By Philip Rizk
I spent my 25th birthday in Jabalya, Gaza’s biggest refugee camp. I have known Jamal, a taxi driver in Gaza, for almost two years. I could only protest so many times at his neglecting to host me in his home. In spite of the pleas of his children, whom I had met on a number of occasions outside his home, I realized today why he never did. I have often entered the homes of refugees while distributing food across the Gaza Strip and yet what struck me that day was the familiarity of Jamal sitting by my side against the unfamiliarity of his home.
Entering through the main door I had to duck under a torn cloth that veiled this private space from the world beyond. As I stood up straight I saw the entire house in the blink of an eye, a sensation came over me much like having caught site of something one was not meant to see, the sudden exposure could not be undone. There before me was the living room, court yard and dining room all in one, covered by open skies. Beyond this area were three broken, worn doors. The furthest to the left lead to a small kitchen, the inside of which was out of sight from where I stood, next was a small bathroom, made fully of cement except for a number of rows of tiles pasted to one of the walls thus aesthetically differentiating it from the other two rooms. The last room served as a bedroom for seven of the nine children, in which, Jamal’s wife explained to me, “they all sleep on top of each other.” The parents and the two youngest boys slept in a separate room to near the entrance.
In the courtyard four cracked broken plastic chairs served as the living room furniture. I was quickly offered one of these while the children that entered throughout my visit would be seated on a knee, the floor, or a stone nearby while the eldest present child would occupy the one remaining chair after Jamal, his wife and I had been seated. Hamza, Jamal’s favorite boy, five and a half, was the first to great me. He was the most interactive, the most confident and yet the most shy of the nine children. Only Abdullah was younger and he came in crying, after learning that Hamza had greeted the guest before he had gotten a chance to do so. After sitting on my lap and being the first to receive the gift of a pen his tears were quickly forgotten.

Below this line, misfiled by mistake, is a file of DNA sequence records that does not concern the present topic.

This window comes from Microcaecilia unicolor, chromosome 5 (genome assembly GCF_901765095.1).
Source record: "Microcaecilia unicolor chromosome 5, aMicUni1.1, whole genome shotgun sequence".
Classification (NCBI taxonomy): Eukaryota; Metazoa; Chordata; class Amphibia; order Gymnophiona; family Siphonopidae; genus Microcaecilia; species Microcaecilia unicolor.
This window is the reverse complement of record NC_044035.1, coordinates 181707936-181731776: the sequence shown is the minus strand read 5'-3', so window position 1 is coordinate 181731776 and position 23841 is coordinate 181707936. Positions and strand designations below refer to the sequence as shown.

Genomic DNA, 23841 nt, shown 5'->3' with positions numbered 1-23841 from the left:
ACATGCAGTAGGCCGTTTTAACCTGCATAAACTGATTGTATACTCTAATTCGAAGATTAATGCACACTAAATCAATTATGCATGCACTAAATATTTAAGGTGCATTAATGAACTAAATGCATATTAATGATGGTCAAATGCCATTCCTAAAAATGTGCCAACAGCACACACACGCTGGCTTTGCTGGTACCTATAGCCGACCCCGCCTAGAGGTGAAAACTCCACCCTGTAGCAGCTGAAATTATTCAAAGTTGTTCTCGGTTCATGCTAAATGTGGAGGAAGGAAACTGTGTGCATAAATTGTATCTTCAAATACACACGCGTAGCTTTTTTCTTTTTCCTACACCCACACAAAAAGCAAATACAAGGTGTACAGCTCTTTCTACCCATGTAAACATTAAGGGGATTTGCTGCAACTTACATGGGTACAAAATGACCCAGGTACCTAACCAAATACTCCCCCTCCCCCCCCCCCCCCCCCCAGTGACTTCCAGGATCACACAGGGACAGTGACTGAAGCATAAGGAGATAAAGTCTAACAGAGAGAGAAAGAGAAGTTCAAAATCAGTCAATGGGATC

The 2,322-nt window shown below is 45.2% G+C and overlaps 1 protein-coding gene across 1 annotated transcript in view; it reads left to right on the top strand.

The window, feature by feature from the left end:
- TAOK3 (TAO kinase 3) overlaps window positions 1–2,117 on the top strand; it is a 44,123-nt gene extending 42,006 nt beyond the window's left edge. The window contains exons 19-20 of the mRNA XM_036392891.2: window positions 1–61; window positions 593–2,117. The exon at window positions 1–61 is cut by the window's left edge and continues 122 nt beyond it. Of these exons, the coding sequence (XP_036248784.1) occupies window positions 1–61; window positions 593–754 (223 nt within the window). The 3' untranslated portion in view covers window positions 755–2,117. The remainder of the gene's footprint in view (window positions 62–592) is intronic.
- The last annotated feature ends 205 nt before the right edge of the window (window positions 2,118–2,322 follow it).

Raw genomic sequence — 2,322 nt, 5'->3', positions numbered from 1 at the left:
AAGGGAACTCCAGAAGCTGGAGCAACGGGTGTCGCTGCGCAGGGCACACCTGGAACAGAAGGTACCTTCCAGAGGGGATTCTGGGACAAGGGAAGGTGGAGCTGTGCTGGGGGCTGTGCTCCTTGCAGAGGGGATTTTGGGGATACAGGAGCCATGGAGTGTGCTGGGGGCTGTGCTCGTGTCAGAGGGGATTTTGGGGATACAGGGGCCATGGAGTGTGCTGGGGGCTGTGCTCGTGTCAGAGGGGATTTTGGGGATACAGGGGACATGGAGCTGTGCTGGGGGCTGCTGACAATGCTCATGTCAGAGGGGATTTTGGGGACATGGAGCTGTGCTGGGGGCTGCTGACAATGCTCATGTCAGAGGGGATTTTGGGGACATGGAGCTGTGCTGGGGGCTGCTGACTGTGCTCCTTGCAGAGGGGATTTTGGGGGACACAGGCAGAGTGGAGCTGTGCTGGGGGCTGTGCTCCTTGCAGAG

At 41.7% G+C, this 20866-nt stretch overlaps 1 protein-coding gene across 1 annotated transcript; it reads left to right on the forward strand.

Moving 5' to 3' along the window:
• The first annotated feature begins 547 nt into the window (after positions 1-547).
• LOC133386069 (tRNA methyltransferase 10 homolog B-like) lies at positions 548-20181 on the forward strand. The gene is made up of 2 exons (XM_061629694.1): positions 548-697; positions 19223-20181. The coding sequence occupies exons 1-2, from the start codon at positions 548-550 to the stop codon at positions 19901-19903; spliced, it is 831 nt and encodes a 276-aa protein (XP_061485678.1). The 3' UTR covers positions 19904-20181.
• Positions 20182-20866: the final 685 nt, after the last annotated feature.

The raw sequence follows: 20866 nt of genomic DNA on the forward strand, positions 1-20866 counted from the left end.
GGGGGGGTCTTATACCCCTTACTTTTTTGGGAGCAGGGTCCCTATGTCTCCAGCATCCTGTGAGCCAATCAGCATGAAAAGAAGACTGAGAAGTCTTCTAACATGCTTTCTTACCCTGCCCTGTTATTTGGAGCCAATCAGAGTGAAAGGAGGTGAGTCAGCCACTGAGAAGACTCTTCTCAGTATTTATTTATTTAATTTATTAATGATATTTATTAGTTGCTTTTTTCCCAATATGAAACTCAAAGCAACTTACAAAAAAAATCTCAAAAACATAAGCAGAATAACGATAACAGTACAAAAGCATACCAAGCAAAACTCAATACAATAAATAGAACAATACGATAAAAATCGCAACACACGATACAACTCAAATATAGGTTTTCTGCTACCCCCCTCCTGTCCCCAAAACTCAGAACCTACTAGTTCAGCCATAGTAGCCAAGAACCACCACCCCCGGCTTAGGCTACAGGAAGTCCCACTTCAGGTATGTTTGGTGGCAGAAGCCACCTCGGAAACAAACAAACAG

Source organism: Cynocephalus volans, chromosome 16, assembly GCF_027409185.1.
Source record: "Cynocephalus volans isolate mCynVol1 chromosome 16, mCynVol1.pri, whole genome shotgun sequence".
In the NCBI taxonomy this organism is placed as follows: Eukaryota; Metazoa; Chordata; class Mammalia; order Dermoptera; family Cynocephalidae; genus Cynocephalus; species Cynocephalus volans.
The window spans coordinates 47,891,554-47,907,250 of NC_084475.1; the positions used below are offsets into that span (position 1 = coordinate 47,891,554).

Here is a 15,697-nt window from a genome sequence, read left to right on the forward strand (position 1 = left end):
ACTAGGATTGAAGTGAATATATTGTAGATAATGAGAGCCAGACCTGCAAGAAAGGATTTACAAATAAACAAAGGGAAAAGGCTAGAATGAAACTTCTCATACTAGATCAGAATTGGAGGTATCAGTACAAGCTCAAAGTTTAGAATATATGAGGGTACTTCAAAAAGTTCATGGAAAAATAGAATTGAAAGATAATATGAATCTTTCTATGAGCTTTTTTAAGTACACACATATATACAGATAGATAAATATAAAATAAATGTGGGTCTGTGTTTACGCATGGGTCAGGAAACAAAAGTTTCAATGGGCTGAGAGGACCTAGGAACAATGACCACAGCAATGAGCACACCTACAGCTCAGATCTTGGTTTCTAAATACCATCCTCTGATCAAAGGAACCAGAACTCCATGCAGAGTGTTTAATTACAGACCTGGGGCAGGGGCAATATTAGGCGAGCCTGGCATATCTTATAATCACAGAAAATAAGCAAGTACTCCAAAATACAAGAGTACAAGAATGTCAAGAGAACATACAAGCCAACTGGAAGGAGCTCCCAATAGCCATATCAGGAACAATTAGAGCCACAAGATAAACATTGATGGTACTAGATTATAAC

Two pairs of eyes peered in at me through a hole in the wall connecting the Badawi’s home to their relatives next door. Jamal and his brother had divided their father’s house once they were married in order for the two families to receive some privacy from each other. Zaher, the oldest, whom Jamal regularly called a donkey for his lack of desire to study or learn supposedly anything, quickly blocked the hole up with a sweatshirt, solving the problem for the time being. Abdullah appeared wearing a homemade birthday hat that read “F, happy birth to you,” written by Maysa, the oldest girl and certainly the brightest of Jamal’s children. Maysa was third in her class and loved to read. She wanted to become a doctor if her grades were good enough, but in accordance to custom Jamal had a hard time considering sending her to university away from her family outside of Gaza. This, family, after all was home. Zaher was playing games on my mobile phone that I didn’t even realize were there.
Outside a commotion had started and people were yelling at each other. Jamal, at first was unmoved, suddenly picked up his phone and rushed outside upon hearing Zaher’s announcement that it was the neighbors fighting over the electricity lines that were being repaired. The Badawis lived just along the boundary between the Jabalya refugee camp and the Beit Lahya Projects. Electricity cut daily for 12 hours alternating with the neighborhood across the street and it had been found out recently that some of the homes in the Beit Lahya Projects had drawn illegal cables enabling them to have daily 24 hour access to electricity thereby diminishing the electricity levels on Jamal’s block. In his absence Jamal’s wife informed me how “undemocratic” her husband was and how often they had wanted to host me but Jamal just never invited me. Furthermore, she so desperately wanted to repair their home but Jamal would not save the money to do so. UNRWA had promised to repair the house many months ago but claimed to be delayed in light of the Beit Hanoun incursion. Jamal walked in triumphantly announcing he had called the police. Before I left, Zaher, who seemed to have the street smarts of his father, mentioned nonchalantly that the police had never come.
Lunch was served, a plate of avocado dip and a tomato dish along with delicious home made bread and a bowl of olives. It was amazing how something so tasty could come of the tiny kitchen beyond the sight of my eyes. As soon as lunch was done sweat tea with local spices was served then came the birthday cake. Candles were lit and after the family made a good attempt at singing happy birthday in English they switched to Arabic.
Mohamed, Habib and Bilal had returned from school just before the cake was served. With huge smiles they entered one at a time, greeted me and then were reminded by their mother to wish me another hundred years of life. Next came the coffee and the dance performances. An argument went on for a while which song to play and who was actually going to dance for us. From the start Hamza declined the offer, but when Mohamed was given the task, Hamza became jealous and sent his older brother away crying. Soon enough the music was playing and both Mohamed and then Hamza showed us their dancing moves. Everyone else sat in a makeshift circle and clapped along.
-Philip Rizk is an Egyptian-German free-lance writer living in Gaza City. You can access his blog at tabulagaza.blogspot.com.